Many professionally drafted contracts accurately reflect the obligations of the parties as at the time of contract. What happens in the future when the parties to the contract require changes?
I have all too often come across contracts that do not adequately deal with possible variations in the future.
Variations to contracts can arise as a result of a number of reasons. Circumstances change, market forces may dictate otherwise and an agreement can be reached which will allow the parties to continue to contract. Rather than going through the trouble and expense to re-draft the contract agreeing to a variation of the contract is often a sensible way forward.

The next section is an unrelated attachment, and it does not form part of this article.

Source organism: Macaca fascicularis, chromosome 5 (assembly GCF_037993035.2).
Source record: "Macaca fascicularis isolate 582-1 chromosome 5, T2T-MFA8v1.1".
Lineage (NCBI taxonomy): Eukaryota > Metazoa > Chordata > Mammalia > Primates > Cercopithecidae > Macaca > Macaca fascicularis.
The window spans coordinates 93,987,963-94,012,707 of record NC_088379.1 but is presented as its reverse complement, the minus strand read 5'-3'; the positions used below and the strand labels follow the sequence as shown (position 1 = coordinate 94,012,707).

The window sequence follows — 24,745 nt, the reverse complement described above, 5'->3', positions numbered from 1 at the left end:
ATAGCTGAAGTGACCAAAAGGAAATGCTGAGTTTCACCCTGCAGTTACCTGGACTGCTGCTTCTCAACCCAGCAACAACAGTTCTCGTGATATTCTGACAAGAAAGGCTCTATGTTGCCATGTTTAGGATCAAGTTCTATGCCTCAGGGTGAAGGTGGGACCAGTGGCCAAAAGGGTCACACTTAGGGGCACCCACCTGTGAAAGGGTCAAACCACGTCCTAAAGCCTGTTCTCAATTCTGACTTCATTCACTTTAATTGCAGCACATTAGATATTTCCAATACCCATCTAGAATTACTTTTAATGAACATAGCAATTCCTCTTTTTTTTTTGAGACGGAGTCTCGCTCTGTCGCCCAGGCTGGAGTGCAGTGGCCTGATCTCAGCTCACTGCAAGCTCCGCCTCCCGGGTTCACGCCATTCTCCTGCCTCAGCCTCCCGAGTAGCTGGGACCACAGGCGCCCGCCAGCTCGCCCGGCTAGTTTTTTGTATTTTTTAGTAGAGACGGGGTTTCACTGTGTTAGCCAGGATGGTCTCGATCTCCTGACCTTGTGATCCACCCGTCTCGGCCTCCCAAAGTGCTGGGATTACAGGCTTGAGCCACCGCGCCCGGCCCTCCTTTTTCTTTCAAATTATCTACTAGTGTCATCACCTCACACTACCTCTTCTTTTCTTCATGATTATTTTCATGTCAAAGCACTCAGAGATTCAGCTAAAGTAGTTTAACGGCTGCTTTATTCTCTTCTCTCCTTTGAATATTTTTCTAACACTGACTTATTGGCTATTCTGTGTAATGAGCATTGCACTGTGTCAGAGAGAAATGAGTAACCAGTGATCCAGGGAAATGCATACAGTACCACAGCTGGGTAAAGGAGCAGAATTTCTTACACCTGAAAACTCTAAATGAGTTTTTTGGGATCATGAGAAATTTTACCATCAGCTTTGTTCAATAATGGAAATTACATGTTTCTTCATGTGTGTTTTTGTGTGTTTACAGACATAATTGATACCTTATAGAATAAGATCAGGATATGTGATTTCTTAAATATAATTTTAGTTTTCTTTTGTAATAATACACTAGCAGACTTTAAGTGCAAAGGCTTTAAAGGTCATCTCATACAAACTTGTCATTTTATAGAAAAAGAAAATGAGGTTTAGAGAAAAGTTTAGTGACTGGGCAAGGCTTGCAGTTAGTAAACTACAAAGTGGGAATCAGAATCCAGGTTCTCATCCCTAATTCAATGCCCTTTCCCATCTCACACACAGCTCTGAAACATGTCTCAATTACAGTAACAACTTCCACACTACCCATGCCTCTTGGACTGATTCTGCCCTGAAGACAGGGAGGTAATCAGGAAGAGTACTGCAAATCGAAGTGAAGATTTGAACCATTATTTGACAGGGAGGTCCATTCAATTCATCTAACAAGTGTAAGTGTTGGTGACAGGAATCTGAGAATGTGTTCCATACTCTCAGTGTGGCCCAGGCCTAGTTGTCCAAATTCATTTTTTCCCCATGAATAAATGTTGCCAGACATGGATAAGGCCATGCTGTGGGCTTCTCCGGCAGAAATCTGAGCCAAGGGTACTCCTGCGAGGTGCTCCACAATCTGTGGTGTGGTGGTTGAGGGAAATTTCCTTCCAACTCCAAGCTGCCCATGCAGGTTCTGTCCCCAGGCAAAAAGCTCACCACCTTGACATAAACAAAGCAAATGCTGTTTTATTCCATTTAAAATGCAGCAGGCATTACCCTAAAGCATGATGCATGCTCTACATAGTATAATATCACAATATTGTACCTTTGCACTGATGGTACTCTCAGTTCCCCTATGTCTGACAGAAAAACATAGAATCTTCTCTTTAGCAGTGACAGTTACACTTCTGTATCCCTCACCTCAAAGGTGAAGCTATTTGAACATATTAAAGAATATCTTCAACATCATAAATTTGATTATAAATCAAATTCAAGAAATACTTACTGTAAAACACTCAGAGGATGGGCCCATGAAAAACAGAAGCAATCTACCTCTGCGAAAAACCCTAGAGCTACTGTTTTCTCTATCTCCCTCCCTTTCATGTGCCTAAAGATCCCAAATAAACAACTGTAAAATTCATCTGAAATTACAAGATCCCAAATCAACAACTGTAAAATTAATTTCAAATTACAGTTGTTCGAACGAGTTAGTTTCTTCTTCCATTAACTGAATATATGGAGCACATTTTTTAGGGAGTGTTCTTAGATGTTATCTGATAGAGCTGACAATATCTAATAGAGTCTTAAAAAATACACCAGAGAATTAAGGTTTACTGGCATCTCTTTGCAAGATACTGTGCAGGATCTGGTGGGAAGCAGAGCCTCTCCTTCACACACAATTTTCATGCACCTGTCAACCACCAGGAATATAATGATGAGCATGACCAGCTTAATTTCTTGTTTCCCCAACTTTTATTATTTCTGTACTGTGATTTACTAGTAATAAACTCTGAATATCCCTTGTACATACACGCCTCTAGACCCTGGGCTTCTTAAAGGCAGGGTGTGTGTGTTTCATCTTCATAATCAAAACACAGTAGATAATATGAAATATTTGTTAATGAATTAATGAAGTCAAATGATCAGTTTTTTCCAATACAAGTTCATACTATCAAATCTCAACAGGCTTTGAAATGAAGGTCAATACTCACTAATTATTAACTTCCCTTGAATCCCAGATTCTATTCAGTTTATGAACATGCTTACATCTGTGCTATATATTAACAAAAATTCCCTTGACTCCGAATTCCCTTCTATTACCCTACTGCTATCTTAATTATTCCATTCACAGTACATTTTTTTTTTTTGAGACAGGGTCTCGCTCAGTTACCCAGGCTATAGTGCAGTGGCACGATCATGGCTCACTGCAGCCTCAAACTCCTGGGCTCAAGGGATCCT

The agreement for variation itself should have the characteristics of a valid contract, i.e. it must be supported by consideration or made by way of deed. A variation permanently alters the parties’ rights. It cannot be retracted unilaterally.
Not all variations need to be in writing, but having said that it is always sensible to have them in writing. Cases that have been before the courts have shown that where variation procedures set out in a contract have not been strictly followed, variations have been seen to be allowed. Further, judges have indicated that the power (relating to the variations) should be exercised honestly and in good faith and not be exercised arbitrarily.